Tradition or Habit…

When I was younger, some of my favorite outdoor excursions were whitewater rafting trips with my Dad. Sometimes it was simply an afternoon trip down a class 2 with my brother and I close to home. Other times we’d be on epic week-long trips with a huge group of river rats floating multiple rafts and kayaks. Usually on the longer trips, the entire group would get together after the trip and, over pizza and beer, add up the trip expenses and settle up on money while rehashing our recent adventures. We often rafted the Illinois and Rogue Rivers in Southern Oregon and our favorite stop was always Wild River Brewing & Pizza Co.  Pizza and beer, after 3 or 4 days on the river, just seems like an appropriate way to end a trip.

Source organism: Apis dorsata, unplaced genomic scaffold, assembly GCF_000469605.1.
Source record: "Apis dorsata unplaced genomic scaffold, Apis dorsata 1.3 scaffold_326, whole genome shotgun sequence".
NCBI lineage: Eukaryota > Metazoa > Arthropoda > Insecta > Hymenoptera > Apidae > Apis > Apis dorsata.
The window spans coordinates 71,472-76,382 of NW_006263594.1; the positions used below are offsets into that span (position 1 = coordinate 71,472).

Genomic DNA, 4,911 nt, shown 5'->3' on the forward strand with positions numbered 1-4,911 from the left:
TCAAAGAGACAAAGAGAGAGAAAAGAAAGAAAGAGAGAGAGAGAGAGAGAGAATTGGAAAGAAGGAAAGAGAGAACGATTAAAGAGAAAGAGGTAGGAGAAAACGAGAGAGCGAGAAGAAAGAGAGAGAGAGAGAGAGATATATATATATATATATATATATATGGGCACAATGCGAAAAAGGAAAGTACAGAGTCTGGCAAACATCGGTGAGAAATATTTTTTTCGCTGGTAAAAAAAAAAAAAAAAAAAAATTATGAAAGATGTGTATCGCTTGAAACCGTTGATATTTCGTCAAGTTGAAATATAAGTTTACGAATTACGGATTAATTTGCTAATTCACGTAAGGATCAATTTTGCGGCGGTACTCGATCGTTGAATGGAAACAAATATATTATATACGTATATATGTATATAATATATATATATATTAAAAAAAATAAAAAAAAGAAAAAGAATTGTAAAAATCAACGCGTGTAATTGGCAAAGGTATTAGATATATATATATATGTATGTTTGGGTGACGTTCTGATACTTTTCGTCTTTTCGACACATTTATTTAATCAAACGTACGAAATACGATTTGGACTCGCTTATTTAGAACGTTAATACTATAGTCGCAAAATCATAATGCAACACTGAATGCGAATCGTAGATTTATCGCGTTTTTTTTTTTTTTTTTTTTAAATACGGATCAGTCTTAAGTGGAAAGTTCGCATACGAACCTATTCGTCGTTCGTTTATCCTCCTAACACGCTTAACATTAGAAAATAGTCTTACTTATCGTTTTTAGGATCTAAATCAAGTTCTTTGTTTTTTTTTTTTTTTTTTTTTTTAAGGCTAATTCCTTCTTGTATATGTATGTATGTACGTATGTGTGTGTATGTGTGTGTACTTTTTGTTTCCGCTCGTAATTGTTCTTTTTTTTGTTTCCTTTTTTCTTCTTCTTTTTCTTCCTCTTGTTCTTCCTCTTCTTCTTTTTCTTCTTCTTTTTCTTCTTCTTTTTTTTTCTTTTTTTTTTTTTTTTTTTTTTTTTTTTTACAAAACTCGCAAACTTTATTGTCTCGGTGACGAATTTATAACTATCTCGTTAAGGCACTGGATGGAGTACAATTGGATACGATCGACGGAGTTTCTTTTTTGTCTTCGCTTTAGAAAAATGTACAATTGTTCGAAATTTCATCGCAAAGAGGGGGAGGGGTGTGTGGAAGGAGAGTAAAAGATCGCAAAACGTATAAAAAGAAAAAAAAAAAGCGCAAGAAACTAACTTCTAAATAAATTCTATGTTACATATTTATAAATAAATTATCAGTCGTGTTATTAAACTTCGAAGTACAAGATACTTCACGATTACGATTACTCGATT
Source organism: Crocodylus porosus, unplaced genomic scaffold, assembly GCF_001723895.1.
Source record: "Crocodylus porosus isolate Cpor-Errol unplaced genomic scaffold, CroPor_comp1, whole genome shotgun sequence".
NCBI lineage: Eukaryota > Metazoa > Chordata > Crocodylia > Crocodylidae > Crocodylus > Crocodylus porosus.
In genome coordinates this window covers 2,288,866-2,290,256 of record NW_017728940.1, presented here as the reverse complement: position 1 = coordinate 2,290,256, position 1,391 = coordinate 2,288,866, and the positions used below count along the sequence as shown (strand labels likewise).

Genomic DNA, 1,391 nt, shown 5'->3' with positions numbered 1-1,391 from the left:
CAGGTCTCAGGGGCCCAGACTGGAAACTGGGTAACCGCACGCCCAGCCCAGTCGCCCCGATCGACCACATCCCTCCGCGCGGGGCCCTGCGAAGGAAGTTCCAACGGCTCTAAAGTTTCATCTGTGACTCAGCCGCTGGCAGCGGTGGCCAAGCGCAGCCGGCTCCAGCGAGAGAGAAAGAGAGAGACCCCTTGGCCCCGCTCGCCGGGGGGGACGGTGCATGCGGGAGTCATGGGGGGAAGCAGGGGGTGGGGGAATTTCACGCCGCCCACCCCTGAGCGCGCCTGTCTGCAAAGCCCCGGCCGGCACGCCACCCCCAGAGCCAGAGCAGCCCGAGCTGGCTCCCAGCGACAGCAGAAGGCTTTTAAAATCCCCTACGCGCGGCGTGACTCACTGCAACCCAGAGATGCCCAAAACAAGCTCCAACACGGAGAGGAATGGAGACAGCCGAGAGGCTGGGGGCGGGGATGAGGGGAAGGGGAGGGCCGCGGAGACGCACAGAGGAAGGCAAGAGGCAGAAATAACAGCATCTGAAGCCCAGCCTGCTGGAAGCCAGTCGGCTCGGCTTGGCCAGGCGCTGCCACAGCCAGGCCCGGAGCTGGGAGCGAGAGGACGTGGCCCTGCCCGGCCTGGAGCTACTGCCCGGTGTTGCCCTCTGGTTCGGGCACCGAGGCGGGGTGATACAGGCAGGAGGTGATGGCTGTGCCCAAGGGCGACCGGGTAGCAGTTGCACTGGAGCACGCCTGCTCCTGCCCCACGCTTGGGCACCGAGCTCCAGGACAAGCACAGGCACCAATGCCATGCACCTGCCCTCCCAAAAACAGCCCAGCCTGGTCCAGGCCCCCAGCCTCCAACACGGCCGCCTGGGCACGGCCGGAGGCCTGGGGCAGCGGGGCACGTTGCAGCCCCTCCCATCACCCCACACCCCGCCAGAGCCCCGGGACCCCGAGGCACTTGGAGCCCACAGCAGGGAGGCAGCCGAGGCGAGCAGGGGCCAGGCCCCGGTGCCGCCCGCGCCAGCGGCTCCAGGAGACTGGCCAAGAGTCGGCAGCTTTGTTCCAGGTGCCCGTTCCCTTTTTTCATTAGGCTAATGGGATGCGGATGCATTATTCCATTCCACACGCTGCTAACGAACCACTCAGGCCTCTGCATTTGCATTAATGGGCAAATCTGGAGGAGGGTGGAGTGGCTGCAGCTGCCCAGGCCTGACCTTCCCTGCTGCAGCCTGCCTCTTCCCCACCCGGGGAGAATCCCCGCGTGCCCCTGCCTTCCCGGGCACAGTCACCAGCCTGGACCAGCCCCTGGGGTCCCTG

Once I had moved away from home, my father and I still found adventure together.  I would often fly back home for river trips or he would travel out to meet me somewhere for a multi-day backpacking trip.  Somehow, without really planning or thinking about it, we would end a long excursion with pizza and beer.  Even in South America after spending 4 days hiking the Inca Trail and visiting Machu Picchu, we returned to Cuzco and found a pizza place where we could end the trip properly.  At some point along the way it just became expected.  I guess that’s how traditions develop.  Slowly, naturally and without planning.  You can’t force a tradition, it just happens or it doesn’t.